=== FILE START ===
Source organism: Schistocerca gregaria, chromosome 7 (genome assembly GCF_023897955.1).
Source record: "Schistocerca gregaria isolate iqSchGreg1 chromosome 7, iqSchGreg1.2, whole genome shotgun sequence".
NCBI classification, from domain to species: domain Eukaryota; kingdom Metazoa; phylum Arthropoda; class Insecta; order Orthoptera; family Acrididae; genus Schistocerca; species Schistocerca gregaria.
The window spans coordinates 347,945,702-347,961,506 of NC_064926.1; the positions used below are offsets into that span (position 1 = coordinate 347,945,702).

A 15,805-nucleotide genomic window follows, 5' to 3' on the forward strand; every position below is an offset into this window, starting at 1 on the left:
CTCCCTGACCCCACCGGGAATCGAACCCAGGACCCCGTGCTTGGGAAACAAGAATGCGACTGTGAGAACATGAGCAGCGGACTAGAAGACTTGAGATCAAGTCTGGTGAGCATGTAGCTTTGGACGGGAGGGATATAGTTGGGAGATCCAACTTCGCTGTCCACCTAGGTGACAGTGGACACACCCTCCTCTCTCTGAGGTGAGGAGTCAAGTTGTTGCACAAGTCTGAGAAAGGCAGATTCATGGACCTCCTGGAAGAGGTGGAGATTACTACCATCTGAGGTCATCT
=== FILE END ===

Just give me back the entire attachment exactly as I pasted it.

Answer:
Source organism: Schistocerca gregaria, chromosome 7 (genome assembly GCF_023897955.1).
Source record: "Schistocerca gregaria isolate iqSchGreg1 chromosome 7, iqSchGreg1.2, whole genome shotgun sequence".
NCBI classification, from domain to species: domain Eukaryota; kingdom Metazoa; phylum Arthropoda; class Insecta; order Orthoptera; family Acrididae; genus Schistocerca; species Schistocerca gregaria.
The window spans coordinates 347,945,702-347,961,506 of NC_064926.1; the positions used below are offsets into that span (position 1 = coordinate 347,945,702).

A 15,805-nucleotide genomic window follows, 5' to 3' on the forward strand; every position below is an offset into this window, starting at 1 on the left:
CTCCCTGACCCCACCGGGAATCGAACCCAGGACCCCGTGCTTGGGAAACAAGAATGCGACTGTGAGAACATGAGCAGCGGACTAGAAGACTTGAGATCAAGTCTGGTGAGCATGTAGCTTTGGACGGGAGGGATATAGTTGGGAGATCCAACTTCGCTGTCCACCTAGGTGACAGTGGACACACCCTCCTCTCTCTGAGGTGAGGAGTCAAGTTGTTGCACAAGTCTGAGAAAGGCAGATTCATGGACCTCCTGGAAGAGGTGGAGATTACTACCATCTGAGGTCATCT